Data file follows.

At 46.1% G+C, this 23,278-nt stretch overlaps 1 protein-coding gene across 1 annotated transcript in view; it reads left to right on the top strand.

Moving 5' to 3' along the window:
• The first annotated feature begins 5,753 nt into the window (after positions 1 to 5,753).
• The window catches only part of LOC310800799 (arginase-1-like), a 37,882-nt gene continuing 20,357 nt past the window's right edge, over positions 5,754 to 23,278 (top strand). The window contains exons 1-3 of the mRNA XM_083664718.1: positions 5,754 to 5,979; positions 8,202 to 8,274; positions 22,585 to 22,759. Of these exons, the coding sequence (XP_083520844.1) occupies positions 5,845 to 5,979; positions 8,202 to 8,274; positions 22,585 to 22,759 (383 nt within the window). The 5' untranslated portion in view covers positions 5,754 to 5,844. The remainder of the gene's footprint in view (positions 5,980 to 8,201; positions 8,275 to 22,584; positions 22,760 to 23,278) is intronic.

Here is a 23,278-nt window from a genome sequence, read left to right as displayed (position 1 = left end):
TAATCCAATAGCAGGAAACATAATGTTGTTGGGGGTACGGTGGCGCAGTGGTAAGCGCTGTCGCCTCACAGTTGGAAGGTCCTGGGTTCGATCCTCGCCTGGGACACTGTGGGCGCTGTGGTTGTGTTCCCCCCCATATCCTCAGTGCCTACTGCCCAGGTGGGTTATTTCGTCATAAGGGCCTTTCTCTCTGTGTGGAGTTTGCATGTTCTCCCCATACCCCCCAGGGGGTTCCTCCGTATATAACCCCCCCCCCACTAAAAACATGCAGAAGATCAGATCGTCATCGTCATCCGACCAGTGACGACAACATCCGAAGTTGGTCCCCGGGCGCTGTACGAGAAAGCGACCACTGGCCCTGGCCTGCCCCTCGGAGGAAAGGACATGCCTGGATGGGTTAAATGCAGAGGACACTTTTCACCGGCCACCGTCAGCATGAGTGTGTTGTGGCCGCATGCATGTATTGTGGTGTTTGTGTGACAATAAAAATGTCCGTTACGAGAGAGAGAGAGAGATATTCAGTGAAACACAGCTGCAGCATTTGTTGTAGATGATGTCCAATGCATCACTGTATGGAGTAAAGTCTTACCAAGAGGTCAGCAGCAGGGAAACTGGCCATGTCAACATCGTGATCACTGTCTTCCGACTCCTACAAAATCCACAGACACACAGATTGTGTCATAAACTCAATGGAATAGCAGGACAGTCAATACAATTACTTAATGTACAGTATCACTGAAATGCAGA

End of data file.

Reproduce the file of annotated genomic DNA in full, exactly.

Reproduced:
At 46.1% G+C, this 23,278-nt stretch overlaps 1 protein-coding gene across 1 annotated transcript in view; it reads left to right on the top strand.

Moving 5' to 3' along the window:
• The first annotated feature begins 5,753 nt into the window (after positions 1 to 5,753).
• The window catches only part of LOC310800799 (arginase-1-like), a 37,882-nt gene continuing 20,357 nt past the window's right edge, over positions 5,754 to 23,278 (top strand). The window contains exons 1-3 of the mRNA XM_083664718.1: positions 5,754 to 5,979; positions 8,202 to 8,274; positions 22,585 to 22,759. Of these exons, the coding sequence (XP_083520844.1) occupies positions 5,845 to 5,979; positions 8,202 to 8,274; positions 22,585 to 22,759 (383 nt within the window). The 5' untranslated portion in view covers positions 5,754 to 5,844. The remainder of the gene's footprint in view (positions 5,980 to 8,201; positions 8,275 to 22,584; positions 22,760 to 23,278) is intronic.

Here is a 23,278-nt window from a genome sequence, read left to right as displayed (position 1 = left end):
TAATCCAATAGCAGGAAACATAATGTTGTTGGGGGTACGGTGGCGCAGTGGTAAGCGCTGTCGCCTCACAGTTGGAAGGTCCTGGGTTCGATCCTCGCCTGGGACACTGTGGGCGCTGTGGTTGTGTTCCCCCCCATATCCTCAGTGCCTACTGCCCAGGTGGGTTATTTCGTCATAAGGGCCTTTCTCTCTGTGTGGAGTTTGCATGTTCTCCCCATACCCCCCAGGGGGTTCCTCCGTATATAACCCCCCCCCCACTAAAAACATGCAGAAGATCAGATCGTCATCGTCATCCGACCAGTGACGACAACATCCGAAGTTGGTCCCCGGGCGCTGTACGAGAAAGCGACCACTGGCCCTGGCCTGCCCCTCGGAGGAAAGGACATGCCTGGATGGGTTAAATGCAGAGGACACTTTTCACCGGCCACCGTCAGCATGAGTGTGTTGTGGCCGCATGCATGTATTGTGGTGTTTGTGTGACAATAAAAATGTCCGTTACGAGAGAGAGAGAGAGATATTCAGTGAAACACAGCTGCAGCATTTGTTGTAGATGATGTCCAATGCATCACTGTATGGAGTAAAGTCTTACCAAGAGGTCAGCAGCAGGGAAACTGGCCATGTCAACATCGTGATCACTGTCTTCCGACTCCTACAAAATCCACAGACACACAGATTGTGTCATAAACTCAATGGAATAGCAGGACAGTCAATACAATTACTTAATGTACAGTATCACTGAAATGCAGA